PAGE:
David Kirkpatrick

May 27, 2010

Sestak-Gate

Filed under: Politics — Tags: , , , , — David Kirkpatrick @ 2:25 pm

This is some real inside baseball, but the issue is beginning to really percolate amongst some of the more fact-challenged areas on the right. The “issue” is did the White House offer Joe Sestak a White House position in exchange for quitting the Pennsylvania US Senate Democratic primary against Arlen Specter (a primary Sestak ended up winning), and if the Obama administration did so was that act illegal.

Jon Chait has been doing a bang-up job covering this “scandal” here, here and here (and I probably missed some older posts, that’s just the last three days.)

From the last link, here’s Chait’s very concise summation on why this is a complete non-starter and is being trumped up by those who are either very fact-challenged, or maybe just simply disingenuous:

I’ll keep saying this: A job offer is not a quid pro quo to get somebody out of a race. It is getting somebody out of a race. Accepting one job means you cannot run for another. It happens all the time — the White House appointed John McHugh Army Secretary in part to get him out of New York’s 23rd Congressional District. It offered Judd Gregg a cabinet slot in order to get him out of the Senate. This is completely routine, neither illegal no immoral nor especially unusual. Can’t we wait to appoint a special prosecutor until there’s at least some possibility of underlying illegal behavior?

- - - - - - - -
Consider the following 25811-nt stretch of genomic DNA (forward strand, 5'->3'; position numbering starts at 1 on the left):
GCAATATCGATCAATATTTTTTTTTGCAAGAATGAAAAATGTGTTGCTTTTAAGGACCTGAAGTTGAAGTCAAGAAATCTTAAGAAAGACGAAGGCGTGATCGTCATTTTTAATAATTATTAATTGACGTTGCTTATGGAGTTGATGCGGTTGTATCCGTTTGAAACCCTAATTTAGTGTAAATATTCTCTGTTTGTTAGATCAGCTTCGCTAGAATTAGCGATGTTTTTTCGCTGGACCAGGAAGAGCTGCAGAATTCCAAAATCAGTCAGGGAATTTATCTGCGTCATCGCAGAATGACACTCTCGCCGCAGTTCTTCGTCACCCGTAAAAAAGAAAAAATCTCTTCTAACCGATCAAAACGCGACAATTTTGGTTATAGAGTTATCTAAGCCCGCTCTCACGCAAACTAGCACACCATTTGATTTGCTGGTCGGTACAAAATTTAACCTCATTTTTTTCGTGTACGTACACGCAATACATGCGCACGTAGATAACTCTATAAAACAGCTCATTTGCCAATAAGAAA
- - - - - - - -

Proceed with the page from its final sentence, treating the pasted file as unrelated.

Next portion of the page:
The constant hammering on demonstrably false or outright wrong “facts” from quite an embarrassing many on the right is what has really turned me off of the GOP and right wing commentary over the last year or so. We need honest political debate in this country right now, not attacks built on misinformation or lies designed purely to score political points with a dwindling base. I thought the Republican Party was on something of an upswing this year, but clearly it’s still just thrashing about in death throes. Any success this November might be the worst possible thing for the long-term viability of the GOP brand and influence.

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